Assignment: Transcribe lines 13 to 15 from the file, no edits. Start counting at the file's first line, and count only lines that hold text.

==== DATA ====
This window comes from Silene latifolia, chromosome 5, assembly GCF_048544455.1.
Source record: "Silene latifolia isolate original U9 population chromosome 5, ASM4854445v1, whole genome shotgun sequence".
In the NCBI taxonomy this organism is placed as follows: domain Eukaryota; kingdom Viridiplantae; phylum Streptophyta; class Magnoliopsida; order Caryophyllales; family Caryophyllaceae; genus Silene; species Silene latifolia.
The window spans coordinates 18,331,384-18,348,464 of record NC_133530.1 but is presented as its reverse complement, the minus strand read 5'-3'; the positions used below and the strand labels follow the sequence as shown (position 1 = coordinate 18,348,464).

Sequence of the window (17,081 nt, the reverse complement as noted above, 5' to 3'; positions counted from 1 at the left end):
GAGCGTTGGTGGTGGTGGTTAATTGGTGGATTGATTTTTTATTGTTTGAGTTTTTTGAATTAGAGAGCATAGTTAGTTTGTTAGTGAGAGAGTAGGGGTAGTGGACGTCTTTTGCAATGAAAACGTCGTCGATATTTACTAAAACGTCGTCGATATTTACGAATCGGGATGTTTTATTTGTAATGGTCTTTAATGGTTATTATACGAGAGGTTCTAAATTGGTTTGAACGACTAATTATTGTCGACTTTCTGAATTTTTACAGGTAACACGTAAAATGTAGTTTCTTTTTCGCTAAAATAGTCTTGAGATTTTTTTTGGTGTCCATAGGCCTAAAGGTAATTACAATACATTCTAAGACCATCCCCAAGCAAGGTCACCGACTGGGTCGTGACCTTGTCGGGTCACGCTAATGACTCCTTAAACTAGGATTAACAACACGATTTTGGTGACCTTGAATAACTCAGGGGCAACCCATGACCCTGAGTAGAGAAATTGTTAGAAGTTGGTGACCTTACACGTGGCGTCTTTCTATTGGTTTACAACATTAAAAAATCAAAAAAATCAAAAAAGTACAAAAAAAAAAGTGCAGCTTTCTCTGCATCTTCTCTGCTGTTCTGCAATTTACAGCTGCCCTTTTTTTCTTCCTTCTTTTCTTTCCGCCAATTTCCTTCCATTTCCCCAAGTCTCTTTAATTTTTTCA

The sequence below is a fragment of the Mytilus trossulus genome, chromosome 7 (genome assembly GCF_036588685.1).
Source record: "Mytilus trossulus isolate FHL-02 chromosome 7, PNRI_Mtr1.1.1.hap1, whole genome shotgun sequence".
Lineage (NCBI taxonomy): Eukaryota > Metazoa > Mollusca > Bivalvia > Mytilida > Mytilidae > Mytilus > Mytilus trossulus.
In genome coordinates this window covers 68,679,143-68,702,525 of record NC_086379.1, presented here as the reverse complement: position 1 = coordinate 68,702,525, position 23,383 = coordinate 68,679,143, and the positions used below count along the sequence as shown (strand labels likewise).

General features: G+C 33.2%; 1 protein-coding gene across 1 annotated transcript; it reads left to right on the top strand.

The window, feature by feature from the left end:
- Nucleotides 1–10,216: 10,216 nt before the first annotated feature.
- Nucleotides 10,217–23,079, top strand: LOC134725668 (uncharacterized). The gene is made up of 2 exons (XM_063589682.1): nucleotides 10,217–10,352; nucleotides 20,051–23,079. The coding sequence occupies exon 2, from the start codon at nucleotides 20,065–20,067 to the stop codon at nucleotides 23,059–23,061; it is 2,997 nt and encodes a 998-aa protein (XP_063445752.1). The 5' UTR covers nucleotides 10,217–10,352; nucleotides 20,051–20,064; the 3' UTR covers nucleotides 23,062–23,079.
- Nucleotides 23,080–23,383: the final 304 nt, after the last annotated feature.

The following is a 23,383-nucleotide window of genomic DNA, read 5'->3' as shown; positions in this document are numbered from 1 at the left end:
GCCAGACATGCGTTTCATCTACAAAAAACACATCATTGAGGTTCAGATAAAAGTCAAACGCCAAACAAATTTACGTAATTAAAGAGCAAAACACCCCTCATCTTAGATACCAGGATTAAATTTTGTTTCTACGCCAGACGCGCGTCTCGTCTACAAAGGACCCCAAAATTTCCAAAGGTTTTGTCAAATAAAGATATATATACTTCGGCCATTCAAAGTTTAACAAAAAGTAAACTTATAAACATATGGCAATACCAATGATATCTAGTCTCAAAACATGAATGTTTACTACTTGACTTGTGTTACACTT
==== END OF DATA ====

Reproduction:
- Nucleotides 1–10,216: 10,216 nt before the first annotated feature.
- Nucleotides 10,217–23,079, top strand: LOC134725668 (uncharacterized). The gene is made up of 2 exons (XM_063589682.1): nucleotides 10,217–10,352; nucleotides 20,051–23,079. The coding sequence occupies exon 2, from the start codon at nucleotides 20,065–20,067 to the stop codon at nucleotides 23,059–23,061; it is 2,997 nt and encodes a 998-aa protein (XP_063445752.1). The 5' UTR covers nucleotides 10,217–10,352; nucleotides 20,051–20,064; the 3' UTR covers nucleotides 23,062–23,079.
- Nucleotides 23,080–23,383: the final 304 nt, after the last annotated feature.